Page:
Friday, August 24, 2012


This hackneyed horror entry from first time writer-director Todd Lincoln is nothing but a painfully derivative attempt at a spooky scare fest. After a nonsensical prologue, "The Apparition" introduces us to the film's two stars, most notably Ashley Greene of the "Twilight" franchise for whom this is clearly a vehicle. She plays Kelly who just recently moved in with her boyfriend, Ben (Sebastian Stan), which is surprising considering how little chemistry they exhibit together. In the film's obligatory everything's just fine opening, Kelly obsesses over wanting a cactus for the house. It's unclear where her sudden need for the plant even comes from, and yet when the couple makes a trip to Costco, she picks up a tiny little cactus. You may be wondering, why is this seemingly insignificant thing given so much attention? Kelly is on the phone with her mother back at the house with the cactus sitting on the desk before her. And then it dies for, like, no reason. Cue horror movie mode.

If that doesn't clue you in to the kind of writing we're dealing with in this movie, then I don't know what would. There's something haunted about the house, and when Kelly strips down for a PG-13 friendly shower scene, a decaying black mold substance appears on her bar of soap. A similar substance appears elsewhere in the house, but it turns out this otherworldly force isn't trying to haunt their home but rather invade Kelly. Sound familiar? Refer back to James Wan's ingenious "Insidious" where the child was haunted, not the house.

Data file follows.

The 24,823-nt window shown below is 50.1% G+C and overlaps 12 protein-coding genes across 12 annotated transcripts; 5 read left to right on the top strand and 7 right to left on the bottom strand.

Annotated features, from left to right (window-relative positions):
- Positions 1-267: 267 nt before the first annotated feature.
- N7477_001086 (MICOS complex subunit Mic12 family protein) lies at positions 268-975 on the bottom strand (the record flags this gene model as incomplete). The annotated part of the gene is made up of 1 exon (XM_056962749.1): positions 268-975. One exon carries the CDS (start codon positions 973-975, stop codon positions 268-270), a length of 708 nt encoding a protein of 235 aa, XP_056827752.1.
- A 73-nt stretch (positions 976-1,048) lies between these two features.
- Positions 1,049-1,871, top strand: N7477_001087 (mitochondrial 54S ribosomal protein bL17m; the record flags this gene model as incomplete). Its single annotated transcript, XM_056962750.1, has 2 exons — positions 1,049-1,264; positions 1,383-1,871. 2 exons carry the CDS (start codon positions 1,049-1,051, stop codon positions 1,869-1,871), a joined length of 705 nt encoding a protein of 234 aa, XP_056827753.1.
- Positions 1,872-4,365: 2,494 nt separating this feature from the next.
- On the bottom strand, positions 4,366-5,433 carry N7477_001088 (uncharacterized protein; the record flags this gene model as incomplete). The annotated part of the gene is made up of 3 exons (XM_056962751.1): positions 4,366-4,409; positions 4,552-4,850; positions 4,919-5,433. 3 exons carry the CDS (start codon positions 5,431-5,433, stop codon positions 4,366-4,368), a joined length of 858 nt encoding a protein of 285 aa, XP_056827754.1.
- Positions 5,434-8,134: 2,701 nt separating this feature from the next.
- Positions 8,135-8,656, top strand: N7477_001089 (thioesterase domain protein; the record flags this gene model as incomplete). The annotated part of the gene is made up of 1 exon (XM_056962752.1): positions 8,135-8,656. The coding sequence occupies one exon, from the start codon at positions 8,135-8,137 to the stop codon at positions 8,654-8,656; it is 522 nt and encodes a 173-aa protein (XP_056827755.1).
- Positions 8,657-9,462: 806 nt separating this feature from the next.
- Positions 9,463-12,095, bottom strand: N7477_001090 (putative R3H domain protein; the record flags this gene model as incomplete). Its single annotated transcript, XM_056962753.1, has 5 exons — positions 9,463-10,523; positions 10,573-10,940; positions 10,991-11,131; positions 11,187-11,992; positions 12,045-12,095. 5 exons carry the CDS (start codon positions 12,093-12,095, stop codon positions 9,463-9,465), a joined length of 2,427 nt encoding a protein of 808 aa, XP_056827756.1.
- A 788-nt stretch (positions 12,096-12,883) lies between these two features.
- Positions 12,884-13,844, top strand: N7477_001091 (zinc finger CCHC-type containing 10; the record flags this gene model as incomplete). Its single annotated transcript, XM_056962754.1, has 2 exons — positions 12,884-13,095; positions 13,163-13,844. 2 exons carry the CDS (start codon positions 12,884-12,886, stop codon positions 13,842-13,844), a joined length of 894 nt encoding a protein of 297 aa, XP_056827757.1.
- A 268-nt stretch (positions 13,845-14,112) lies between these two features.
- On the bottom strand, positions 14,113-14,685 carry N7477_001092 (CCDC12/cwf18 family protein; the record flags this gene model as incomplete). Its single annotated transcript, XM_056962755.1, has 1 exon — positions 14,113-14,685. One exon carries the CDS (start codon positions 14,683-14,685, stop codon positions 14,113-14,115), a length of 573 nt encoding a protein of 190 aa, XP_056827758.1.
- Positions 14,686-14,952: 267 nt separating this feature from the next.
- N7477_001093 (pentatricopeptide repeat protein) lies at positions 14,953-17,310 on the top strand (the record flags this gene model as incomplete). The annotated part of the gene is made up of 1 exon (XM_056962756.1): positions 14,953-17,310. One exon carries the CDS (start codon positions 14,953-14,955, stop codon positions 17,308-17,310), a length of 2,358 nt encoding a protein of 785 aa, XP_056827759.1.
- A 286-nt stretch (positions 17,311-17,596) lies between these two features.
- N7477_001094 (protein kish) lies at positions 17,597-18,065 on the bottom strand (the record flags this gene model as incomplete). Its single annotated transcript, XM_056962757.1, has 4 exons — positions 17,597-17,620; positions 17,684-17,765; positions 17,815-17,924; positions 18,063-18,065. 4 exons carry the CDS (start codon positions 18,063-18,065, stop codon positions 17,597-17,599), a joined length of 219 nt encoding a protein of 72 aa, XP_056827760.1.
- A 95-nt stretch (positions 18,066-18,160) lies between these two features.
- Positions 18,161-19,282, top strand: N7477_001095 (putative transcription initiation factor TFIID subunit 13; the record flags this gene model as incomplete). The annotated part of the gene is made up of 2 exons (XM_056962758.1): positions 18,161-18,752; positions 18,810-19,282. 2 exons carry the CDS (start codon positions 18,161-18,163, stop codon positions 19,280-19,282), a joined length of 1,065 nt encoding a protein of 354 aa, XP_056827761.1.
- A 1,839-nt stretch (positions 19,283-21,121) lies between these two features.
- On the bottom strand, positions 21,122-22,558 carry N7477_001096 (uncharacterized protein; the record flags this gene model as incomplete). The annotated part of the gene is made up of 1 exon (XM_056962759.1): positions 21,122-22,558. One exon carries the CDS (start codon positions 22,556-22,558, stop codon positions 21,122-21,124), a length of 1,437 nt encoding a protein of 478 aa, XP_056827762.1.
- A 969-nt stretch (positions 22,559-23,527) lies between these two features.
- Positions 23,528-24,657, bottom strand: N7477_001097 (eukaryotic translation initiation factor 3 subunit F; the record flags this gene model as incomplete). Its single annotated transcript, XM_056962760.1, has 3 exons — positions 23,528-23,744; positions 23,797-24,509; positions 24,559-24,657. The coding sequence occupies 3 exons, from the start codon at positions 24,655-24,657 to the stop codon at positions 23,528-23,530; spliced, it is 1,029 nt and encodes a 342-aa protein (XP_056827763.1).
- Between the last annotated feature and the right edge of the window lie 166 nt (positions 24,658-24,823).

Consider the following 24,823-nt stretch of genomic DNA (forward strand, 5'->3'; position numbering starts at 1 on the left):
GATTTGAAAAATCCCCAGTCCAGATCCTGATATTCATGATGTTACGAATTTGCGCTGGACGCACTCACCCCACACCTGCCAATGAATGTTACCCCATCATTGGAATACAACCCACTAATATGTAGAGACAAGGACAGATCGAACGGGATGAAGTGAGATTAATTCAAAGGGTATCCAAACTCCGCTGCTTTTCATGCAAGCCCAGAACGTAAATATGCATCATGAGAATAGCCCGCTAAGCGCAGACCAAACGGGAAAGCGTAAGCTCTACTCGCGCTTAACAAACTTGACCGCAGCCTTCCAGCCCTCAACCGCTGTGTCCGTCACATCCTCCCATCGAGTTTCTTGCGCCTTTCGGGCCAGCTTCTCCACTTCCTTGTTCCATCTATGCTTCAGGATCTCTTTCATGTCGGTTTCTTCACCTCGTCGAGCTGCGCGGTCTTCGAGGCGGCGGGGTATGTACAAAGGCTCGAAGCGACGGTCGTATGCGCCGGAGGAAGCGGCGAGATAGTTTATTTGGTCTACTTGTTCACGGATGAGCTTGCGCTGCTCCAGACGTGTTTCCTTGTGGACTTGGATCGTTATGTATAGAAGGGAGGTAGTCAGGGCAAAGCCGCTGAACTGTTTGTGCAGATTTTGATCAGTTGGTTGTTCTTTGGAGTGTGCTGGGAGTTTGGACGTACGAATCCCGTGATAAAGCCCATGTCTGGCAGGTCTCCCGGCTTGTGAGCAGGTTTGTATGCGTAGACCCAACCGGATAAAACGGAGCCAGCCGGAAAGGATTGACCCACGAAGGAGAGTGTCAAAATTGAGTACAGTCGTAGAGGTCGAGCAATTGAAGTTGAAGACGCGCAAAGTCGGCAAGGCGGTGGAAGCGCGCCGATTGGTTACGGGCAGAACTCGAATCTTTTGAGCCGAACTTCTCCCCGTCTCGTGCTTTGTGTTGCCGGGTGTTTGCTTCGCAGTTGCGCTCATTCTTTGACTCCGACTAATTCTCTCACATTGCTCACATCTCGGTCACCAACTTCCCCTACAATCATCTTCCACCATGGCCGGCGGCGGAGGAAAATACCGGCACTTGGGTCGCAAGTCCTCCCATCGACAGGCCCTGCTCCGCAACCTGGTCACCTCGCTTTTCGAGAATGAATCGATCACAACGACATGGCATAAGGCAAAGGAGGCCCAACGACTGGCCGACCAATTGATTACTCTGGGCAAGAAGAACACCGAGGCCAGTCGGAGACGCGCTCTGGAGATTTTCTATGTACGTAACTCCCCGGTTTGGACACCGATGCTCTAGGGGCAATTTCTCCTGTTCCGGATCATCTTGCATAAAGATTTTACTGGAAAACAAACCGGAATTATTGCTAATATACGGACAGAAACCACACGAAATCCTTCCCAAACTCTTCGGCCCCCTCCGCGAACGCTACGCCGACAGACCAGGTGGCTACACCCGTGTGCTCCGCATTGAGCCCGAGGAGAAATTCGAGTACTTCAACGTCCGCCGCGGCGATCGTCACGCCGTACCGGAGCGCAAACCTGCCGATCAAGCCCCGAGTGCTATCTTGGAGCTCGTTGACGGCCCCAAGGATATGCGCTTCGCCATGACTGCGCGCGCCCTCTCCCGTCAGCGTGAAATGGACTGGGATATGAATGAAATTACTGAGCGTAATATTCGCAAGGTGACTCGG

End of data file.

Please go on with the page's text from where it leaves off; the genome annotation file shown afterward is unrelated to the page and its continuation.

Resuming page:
The source of this black mold poltergeist turns out to be a seance experiment conducted by Ben and his tech savvy friend, Patrick (Tom Felton feeling so out of place and uncomfortable it's almost sad), in college. They supposedly opened up a rift between their world and ours, and they're pushing their way in with no way to close it off again. Who's this so-called "they," and what is this "rift" business? No idea.

The potentially creepy setup and atmosphere of a cookie cutter development suburb in the middle of the desert -- which provides for some pretty stunning moments of cinematography from Daniel Peal who provided a similar effect in the 2003 "Texas Chainsaw Massacre" remake -- gets immediately squandered by Lincoln's inept writing and direction. Incomprehensible, not even remotely scary and so feebly constructed with an inescapable "been there, done that" feeling, "The Apparition" will no doubt bomb after today's release thanks to rapid word of mouth.